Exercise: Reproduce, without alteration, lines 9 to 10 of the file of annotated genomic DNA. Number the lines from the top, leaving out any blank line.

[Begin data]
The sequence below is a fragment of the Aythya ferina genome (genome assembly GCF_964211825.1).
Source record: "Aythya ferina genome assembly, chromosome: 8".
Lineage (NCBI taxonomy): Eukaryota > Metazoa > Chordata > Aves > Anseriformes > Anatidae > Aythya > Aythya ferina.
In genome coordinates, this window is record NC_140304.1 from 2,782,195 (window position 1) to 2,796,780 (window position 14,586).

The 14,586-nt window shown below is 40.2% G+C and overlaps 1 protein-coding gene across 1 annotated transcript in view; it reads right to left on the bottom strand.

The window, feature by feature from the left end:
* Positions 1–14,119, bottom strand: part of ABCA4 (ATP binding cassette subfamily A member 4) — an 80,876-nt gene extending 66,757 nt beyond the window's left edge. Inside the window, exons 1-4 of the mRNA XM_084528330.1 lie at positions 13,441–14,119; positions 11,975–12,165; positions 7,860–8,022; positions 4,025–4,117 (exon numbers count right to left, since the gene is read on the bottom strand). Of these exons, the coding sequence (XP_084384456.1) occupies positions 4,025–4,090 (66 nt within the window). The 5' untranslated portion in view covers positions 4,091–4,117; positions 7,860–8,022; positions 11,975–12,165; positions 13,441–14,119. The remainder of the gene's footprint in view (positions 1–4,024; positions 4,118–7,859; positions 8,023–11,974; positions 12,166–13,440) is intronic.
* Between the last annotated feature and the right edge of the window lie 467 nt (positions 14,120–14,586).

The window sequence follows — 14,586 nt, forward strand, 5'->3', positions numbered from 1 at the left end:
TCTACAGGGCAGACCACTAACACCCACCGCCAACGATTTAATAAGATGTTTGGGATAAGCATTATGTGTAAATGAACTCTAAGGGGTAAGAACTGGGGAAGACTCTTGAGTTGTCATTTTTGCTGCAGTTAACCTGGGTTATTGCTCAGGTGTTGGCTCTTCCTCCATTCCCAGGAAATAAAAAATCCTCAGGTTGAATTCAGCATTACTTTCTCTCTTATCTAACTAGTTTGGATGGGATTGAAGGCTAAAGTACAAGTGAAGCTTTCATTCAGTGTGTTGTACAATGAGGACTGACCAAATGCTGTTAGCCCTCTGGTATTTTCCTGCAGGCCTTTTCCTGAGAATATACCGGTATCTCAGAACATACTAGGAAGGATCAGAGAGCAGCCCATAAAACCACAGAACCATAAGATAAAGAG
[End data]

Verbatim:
The window sequence follows — 14,586 nt, forward strand, 5'->3', positions numbered from 1 at the left end:
TCTACAGGGCAGACCACTAACACCCACCGCCAACGATTTAATAAGATGTTTGGGATAAGCATTATGTGTAAATGAACTCTAAGGGGTAAGAACTGGGGAAGACTCTTGAGTTGTCATTTTTGCTGCAGTTAACCTGGGTTATTGCTCAGGTGTTGGCTCTTCCTCCATTCCCAGGAAATAAAAAATCCTCAGGTTGAATTCAGCATTACTTTCTCTCTTATCTAACTAGTTTGGATGGGATTGAAGGCTAAAGTACAAGTGAAGCTTTCATTCAGTGTGTTGTACAATGAGGACTGACCAAATGCTGTTAGCCCTCTGGTATTTTCCTGCAGGCCTTTTCCTGAGAATATACCGGTATCTCAGAACATACTAGGAAGGATCAGAGAGCAGCCCATAAAACCACAGAACCATAAGATAAAGAG